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Tallahassee LGBTQ advocates want city police chief gone following his speech at an evangelical event

Pictured here is a Tallahassee Police car.
Patrick Sternad
Tallahassee LGBTQ advocates want city Police Chief Lawrence Revell gone from office following his speaking at an evangelical event. It was hosted by the Billy Graham Evangelist Association. Advocates like Lakey Love say that the association has a long history of being anti-LGBTQ.

LGBTQ advocates want Tallahassee Police Chief Lawrence Revell removed from office for a speech he made at an event held by the Billy Graham Evangelistic Association in late September.

The association's website has an article published in June of this year stating homosexuality is a sin. Additionally, an article written in 2019 by association President and CEO Franklin Graham characterizes then Mayor of South Bend, Indiana Pete Buttigieg talking openly about coming out as immoral behavior. Graham states it reveals, 'the deepening depravity that now vexes our country.'

Tallahassee LGBTQ advocates like Lakey Love say the Billy Graham Evangelistic Association has a long history of being anti-LGBTQ. They criticized Revell's choice to speak at an event held by the association.

"He was in title, stepped onto the stage, and spoke in title. So regardless of whether he was technically on the clock or not, he was speaking from the authority as police chief, representing the Tallahassee Police Department at the conference," Love said during an online press conference held by LGBTQ advocates to address Revell's speech.

During a city commission meeting, City Manager Reese Goad, who appointed Tallahassee's police chief, said that Revell was not representing the city during his speech. Goad also said Revell was not on city time but on his own time.

"He is a man of faith. We know that, and what I also know is he's got an open door. He serves our entire community, and he does it without any bias, and I think the very best connection is directly with him to hear from him and who he is as a person," Goad told commissioners.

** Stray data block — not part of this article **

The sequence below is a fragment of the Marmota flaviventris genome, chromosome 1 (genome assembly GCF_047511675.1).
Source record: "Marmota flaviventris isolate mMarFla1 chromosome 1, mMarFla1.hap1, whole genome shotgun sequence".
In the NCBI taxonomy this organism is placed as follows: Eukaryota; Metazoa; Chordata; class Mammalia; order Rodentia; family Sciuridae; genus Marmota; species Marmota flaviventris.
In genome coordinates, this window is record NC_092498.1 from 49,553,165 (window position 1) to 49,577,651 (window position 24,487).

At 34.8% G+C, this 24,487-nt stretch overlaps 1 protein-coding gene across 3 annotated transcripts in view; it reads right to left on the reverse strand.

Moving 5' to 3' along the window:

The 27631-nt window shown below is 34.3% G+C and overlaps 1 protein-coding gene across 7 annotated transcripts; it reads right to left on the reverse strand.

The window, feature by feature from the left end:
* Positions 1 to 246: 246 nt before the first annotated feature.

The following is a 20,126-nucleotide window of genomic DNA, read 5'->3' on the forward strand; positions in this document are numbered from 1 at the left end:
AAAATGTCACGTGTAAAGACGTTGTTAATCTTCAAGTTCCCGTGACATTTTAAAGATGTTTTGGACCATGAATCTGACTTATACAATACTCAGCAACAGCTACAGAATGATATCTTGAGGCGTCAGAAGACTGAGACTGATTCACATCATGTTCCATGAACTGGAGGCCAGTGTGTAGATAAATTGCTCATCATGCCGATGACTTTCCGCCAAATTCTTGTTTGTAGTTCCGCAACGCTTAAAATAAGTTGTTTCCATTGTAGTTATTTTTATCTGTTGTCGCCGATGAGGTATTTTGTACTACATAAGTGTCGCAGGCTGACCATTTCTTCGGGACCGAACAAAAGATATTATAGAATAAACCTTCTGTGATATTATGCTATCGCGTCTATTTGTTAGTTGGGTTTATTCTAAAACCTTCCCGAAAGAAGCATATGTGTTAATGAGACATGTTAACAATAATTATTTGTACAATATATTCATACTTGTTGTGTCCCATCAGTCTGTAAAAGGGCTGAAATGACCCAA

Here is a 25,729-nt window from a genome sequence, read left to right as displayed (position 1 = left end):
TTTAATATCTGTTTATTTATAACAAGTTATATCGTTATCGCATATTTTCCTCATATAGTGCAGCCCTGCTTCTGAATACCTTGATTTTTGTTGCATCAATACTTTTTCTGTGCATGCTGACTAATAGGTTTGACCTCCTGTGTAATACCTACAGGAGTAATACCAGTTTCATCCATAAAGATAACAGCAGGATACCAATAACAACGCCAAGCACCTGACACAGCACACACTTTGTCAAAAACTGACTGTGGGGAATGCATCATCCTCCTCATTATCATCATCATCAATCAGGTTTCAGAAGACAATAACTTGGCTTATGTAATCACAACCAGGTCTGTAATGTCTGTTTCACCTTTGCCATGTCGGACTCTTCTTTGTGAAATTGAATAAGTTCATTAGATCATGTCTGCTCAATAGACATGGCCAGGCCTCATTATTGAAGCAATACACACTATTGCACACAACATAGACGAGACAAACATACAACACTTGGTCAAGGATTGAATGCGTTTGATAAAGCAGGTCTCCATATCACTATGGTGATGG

During his speech at the event held by the Billy Graham Evangelistic Association, Revell talked about his faith journey, getting the job as police chief, criticisms he's received, and questioned the crowd, which included other law enforcement officers, about their agenda:

"What is your agenda for presenting the gospel of Jesus Christ to your officers? Do you have an agenda? When you talk in your community, right? Because we're called as chiefs and sheriffs to speak all the time at different places, do you work Christ into those conversations intentionally?"

The audio of Revell's speech was made available online by Our Tallahassee. Jon Harris Maurer is with Equality Florida, an LGBTQ advocacy group. During a recent city commission meeting, he told commissioners that Revell is allowed to have faith but questioned his actions:

"Is a city official, particularly one in such a position of power proselytizing to city employees, including LGBTQ ones? Chief Revell suggested that spreading knowledge of Jesus as a savior is among his top goals for the department. Why should that be a priority for TPD? And how is that being put into practice?"

When City Commissioner Curtis Richardson asked Revell if he was proselytizing on the job and trying to convert anyone to Christianity, Revell said he wasn't. In addition, he said thinking being gay is wrong is a belief.

"That is not an action, and discrimination is an action, right? It's a belief. Everybody is entitled to their belief, just like I am. You know that I'm a Christian," Revell said.

Revell told commissioners he would never discriminate against anyone.

"We are examples by how we live our lives, by how we treat other people, and those examples are manifest through, like our beliefs are manifest through how we treat other people. Okay? And we should use our platform to show that we are to treat all people with respect and dignity, the same thing I said to my officers, every new officer that I hire. You know, I demand that you treat people with humanity," Revell said.

Revell said the Tallahassee Police Department has a history of hiring and promoting LGBTQ people. A City of Tallahassee spokesperson told WFSU that Revell didn't violate its ethics rules or policies on accepting gifts when he was paid to go to the Billy Graham Evangelistic Association event.

Robbie Gaffney graduated from Florida State University with degrees in Digital Media Production and Creative Writing. Before working at WFSU, they recorded FSU’s basketball and baseball games for Seminole Productions as well as interned for the PBS Station in Largo, Florida. Robbie loves playing video games such as Shadow of the Colossus, Animal Crossing, and Final Fantasy Crystal Chronicles. Their other hobbies include sleeping and watching anime.